In truth, Canada’s Alberta government seems to be a proponent of building barriers, which is fairly ironic, seeing as Canada’s New West Partnership’s motto is “fewer barriers and more opportunities.” You see, the provinces of Alberta, British Columbia and Saskatchewan have the New West Partnership, which creates the largest interprovincial “barrier-free” trade and investment market in Canada (some 9 million people with a combined GDP of about $500 billion).
Unfortunately, how business (take taxes for instance) is conducted inside and outside of those provinces can vary greatly, much to the chagrin of more than a few craft brewers. Recently, the Alberta New Democratic Party (a social-democratic political party in Alberta usually just called the NDP) caused a stir with its recent budget. Basically, the governing NDP is giving big tax breaks to the craft brewers residing inside the Partnership zone and slamming brewers east of Saskatchewan (outside the Partnership zone!) with some crazy high tax hikes. We imagine some sort of Hunger Games tribunal making these decisions.
We quote the Examiner.com:
If your craft beer of choice happens to be one brewed within that area, drinkers could see a price reduction of as much as $0.50 per 6-pack, or $0.50 per pint. It’s not an overwhelming change, but it should be welcome for many drinkers. This comes via a $0.48 per litre blended tax decrease on the sale of craft beers brewed within the New West Partnership region. It’s good, but not great. However, should your craft beer of choice be brewed outside of that region, prices could increase by a great deal more. A tax of $1.25 per litre may not seem bad at first glance, but it could amount to as much as $1.50 per 6-pack, $6.00 per 24-pack. That is an overwhelming change, one that hits beer drinkers directly in their pocketbooks. Even big foreign-owned domestic brewers have come through this better than non-NWP craft breweries. The balance of these changes amounts to dragging $39 million out of the pockets of consumers.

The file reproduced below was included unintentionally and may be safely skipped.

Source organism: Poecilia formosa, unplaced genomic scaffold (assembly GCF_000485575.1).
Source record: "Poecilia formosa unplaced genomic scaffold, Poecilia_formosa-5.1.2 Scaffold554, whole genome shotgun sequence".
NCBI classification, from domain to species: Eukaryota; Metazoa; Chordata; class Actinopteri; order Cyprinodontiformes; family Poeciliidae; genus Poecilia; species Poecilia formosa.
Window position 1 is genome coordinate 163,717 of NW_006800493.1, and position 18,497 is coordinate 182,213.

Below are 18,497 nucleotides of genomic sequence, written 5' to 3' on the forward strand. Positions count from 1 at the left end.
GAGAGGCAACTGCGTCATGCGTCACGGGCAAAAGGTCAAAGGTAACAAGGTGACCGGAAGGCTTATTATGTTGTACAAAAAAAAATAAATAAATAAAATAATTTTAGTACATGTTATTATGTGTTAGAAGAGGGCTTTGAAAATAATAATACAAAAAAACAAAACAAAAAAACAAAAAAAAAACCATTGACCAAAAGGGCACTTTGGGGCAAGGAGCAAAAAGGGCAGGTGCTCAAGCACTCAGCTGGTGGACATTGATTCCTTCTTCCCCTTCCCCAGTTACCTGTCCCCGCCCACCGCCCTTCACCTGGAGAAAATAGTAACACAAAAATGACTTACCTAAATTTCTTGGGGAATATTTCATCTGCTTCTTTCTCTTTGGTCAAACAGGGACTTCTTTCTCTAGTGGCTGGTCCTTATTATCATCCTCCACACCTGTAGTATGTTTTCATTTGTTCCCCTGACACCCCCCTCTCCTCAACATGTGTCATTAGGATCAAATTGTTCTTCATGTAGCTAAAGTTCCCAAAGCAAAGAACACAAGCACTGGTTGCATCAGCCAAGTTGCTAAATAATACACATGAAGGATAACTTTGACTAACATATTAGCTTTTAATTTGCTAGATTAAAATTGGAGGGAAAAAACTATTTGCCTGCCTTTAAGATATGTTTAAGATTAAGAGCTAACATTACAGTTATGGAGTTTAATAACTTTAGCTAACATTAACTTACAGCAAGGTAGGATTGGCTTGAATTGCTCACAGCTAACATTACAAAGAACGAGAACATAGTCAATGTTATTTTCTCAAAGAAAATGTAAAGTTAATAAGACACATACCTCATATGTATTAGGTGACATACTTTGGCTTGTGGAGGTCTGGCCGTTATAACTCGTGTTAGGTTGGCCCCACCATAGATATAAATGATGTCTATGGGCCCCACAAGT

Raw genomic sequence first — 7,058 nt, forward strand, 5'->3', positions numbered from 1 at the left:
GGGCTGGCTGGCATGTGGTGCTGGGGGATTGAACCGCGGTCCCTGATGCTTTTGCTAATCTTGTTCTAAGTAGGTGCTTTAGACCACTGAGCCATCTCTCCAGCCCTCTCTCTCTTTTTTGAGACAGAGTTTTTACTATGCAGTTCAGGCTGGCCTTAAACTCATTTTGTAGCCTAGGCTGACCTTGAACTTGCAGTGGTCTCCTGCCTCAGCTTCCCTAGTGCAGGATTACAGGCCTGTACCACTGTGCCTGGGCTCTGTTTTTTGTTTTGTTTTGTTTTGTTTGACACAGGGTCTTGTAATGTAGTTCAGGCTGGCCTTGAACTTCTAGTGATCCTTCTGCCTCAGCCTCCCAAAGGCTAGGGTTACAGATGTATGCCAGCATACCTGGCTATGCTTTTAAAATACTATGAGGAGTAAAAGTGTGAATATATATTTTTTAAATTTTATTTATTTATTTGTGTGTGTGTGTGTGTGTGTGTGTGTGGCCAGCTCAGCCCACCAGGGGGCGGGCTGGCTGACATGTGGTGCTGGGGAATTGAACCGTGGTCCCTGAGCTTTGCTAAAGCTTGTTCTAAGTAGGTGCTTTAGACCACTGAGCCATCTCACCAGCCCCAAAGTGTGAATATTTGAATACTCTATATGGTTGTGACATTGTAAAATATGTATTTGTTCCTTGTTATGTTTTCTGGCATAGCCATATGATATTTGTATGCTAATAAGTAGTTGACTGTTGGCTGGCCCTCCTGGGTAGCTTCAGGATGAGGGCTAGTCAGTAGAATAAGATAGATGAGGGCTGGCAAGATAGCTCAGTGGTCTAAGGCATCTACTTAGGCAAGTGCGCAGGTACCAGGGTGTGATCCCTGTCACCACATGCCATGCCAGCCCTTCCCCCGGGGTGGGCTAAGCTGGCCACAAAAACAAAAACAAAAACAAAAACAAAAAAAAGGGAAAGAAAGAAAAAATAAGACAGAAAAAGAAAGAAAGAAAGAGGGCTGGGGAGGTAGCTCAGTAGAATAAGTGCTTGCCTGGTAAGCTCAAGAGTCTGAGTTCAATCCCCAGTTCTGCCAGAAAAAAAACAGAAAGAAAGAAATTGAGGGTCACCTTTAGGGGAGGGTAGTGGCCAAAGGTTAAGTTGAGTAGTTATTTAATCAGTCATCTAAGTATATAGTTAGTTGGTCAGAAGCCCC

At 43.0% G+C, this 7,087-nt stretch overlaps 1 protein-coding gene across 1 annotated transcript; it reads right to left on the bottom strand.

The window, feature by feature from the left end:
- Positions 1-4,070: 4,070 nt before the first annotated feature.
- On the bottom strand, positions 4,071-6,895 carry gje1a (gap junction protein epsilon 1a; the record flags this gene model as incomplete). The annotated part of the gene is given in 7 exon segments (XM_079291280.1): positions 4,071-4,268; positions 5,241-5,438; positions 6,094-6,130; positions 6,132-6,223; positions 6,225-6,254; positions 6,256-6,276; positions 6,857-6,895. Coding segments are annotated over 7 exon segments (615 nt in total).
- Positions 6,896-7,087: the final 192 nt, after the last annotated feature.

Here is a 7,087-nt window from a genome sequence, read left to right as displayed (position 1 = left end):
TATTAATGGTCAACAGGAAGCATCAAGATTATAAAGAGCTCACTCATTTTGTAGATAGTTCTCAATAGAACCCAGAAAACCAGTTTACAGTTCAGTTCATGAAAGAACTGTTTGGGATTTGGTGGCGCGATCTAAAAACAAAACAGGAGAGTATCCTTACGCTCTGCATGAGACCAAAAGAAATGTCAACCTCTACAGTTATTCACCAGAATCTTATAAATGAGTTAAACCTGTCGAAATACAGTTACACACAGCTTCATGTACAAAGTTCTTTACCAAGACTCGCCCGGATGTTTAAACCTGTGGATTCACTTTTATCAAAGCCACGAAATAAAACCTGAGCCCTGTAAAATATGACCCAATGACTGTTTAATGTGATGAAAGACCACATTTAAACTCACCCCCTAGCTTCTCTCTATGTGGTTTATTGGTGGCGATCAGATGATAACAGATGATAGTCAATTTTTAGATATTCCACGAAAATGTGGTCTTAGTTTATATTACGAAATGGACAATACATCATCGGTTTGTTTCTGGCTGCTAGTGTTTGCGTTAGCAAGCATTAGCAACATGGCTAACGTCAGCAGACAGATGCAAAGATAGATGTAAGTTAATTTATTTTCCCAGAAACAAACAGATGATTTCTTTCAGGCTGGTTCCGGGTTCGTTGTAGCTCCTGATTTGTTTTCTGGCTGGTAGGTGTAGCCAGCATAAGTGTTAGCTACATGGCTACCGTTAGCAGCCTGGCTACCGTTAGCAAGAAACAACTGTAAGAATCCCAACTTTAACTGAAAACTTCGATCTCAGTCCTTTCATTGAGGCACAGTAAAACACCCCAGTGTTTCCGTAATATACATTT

“Why does the Alberta government want to build barriers between craft beer brethren across the country in an industry segment characterized by camaraderie and collaboration? Why would the Alberta government now treat legitimate, Canadian entrepreneurial companies as though they were import aggressors,” challenges Cam Heaps of Steam Whistle Brewing Co., “meanwhile providing minimal tax impact to the big domestic brewers who channel profits out of Alberta to foreign-owned parent companies?”
Oh, that’s another thing, craft beer reader. This represents a 260 percent increase in taxation to Canadian craft producers, while foreign-owned domestic producers like Molson and Labatt saw only $0.05/litre or a 4.2 percent tax hike in Alberta, according to the sources above. It certainly seems like the provincial raw deal. Tell us what you think below.